Funding for community and state colleges
is subject to witless rules
derived from business.

Meantime, it is all but impossible to have a class for a string quartet, because a string quartet class is inherently “non-productive”—not to mention that it doesn’t contribute to the production of widgets. The same is true of classes in English as a second language, where small classes and individual attention are of paramount importance. Here’s another cruel joke. You can only take a class twice. After you have taken, say, drawing twice, you are presumed to know all there is about drawing. Same with every other class.

What happens when one of these grossly non-productive departments cannot fill the class with the minimum required twenty students? The class is cancelled. The students must then scramble to enroll in a class they don’t really want. If it is an upper level class, students then have no way to take a class required for graduation. If the class has a continuing record of “poor productivity” it may well be dropped from the curriculum. Education has literally nothing to do with this whole process.

Something even more insidious happens when a teacher retires or leaves. Well, you would think, another teacher would be hired, of course. But you would be wrong. Unless the department is one deemed “highly-productive” because of large lecture classes, the department loses that position. Same if a teacher goes elsewhere. A small department that loses two or three teachers in a year finds its crucial full time staff literally reduced to half. These positions may not be filled again for years, if ever.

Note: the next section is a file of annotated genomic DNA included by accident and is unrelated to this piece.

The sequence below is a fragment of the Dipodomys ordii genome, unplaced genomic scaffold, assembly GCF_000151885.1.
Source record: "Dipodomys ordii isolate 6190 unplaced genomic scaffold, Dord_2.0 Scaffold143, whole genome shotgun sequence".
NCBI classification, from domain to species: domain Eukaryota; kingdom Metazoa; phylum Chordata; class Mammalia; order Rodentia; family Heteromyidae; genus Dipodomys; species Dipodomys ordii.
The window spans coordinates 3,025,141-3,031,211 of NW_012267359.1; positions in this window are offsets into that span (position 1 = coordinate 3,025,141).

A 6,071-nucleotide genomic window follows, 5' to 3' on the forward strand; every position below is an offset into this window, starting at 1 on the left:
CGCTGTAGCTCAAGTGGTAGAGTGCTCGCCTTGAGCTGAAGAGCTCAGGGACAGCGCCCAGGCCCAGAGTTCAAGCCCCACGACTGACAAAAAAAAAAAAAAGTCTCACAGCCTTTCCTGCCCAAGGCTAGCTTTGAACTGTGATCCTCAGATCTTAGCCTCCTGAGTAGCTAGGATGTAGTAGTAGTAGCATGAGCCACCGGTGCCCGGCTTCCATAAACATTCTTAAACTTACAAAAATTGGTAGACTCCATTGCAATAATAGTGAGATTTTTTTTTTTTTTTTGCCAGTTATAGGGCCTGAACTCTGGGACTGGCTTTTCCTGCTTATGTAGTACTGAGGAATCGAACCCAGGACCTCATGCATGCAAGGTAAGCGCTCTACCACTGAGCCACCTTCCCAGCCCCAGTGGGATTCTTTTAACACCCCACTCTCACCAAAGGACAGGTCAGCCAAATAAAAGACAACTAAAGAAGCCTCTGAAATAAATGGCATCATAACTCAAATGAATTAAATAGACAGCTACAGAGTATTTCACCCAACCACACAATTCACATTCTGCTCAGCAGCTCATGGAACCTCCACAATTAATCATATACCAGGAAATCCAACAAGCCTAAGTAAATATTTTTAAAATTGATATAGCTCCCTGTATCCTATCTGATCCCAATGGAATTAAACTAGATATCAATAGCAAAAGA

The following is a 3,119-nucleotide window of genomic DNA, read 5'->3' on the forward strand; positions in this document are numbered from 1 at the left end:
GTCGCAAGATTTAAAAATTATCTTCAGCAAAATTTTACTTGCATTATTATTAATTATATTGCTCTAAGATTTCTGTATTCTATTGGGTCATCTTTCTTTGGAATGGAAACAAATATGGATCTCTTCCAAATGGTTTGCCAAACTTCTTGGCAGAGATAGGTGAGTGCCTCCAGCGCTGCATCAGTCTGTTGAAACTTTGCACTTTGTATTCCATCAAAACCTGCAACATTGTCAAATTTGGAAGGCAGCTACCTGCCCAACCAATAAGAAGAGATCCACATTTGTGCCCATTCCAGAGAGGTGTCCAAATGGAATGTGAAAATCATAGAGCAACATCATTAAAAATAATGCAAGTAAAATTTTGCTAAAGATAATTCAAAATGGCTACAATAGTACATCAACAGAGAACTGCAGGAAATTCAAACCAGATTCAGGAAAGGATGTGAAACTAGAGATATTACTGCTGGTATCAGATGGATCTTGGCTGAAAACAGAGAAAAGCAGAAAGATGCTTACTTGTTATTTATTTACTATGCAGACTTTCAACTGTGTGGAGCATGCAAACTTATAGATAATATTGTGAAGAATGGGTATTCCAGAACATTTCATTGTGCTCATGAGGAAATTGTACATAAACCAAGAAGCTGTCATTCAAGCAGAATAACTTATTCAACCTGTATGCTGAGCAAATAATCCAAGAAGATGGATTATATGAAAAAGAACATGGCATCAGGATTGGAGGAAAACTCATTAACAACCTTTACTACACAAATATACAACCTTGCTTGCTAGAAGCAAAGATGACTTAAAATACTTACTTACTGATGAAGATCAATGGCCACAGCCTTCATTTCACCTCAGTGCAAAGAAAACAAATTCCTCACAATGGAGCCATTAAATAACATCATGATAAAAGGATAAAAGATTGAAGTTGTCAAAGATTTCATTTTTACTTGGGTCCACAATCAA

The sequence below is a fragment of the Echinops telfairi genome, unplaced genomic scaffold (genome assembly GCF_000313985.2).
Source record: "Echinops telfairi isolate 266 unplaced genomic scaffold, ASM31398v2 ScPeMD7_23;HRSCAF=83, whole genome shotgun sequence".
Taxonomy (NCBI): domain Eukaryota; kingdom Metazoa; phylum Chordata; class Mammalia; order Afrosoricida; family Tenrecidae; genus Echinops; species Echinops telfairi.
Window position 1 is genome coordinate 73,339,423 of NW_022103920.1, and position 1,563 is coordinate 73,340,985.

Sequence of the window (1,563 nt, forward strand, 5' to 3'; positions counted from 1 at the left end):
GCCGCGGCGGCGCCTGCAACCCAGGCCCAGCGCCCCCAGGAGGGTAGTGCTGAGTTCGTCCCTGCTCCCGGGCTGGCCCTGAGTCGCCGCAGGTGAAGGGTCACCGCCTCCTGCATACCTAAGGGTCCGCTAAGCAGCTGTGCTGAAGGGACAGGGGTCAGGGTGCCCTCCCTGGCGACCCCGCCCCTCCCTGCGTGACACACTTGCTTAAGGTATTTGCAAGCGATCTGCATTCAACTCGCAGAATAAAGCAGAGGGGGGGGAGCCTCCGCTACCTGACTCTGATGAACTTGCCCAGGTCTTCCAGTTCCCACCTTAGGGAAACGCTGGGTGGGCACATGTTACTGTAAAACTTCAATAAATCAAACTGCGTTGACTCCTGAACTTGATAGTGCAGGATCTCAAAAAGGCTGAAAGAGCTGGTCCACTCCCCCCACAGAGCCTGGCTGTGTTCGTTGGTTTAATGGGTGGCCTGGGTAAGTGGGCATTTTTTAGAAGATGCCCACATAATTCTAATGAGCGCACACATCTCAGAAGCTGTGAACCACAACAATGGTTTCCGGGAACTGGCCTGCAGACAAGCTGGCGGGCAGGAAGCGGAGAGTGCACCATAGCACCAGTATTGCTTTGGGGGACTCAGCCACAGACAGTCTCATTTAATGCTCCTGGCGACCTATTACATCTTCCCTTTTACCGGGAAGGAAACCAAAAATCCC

Public colleges are forced by circumstances, then, to hire “adjunct” teachers—lots of them. Although guidelines require colleges to hire no more than 25% adjunct teachers to 75% full time, the actual proportions are reversed, to nobody’s benefit. What results from this is a large population of adjunct teachers who have no advantages like health insurance and retirement savings, and at every new term are forced to cobble together an inadequate income from orphaned classes at different colleges. Some of the teachers hired are excellent and some are poor, depending on how desperate the college is. Unfortunately, once a poor teacher has taught a few classes, he or she rises in the priority list and becomes locked in.

What results is is a large population
of poorly paid adjunct teachers
who have no benefits.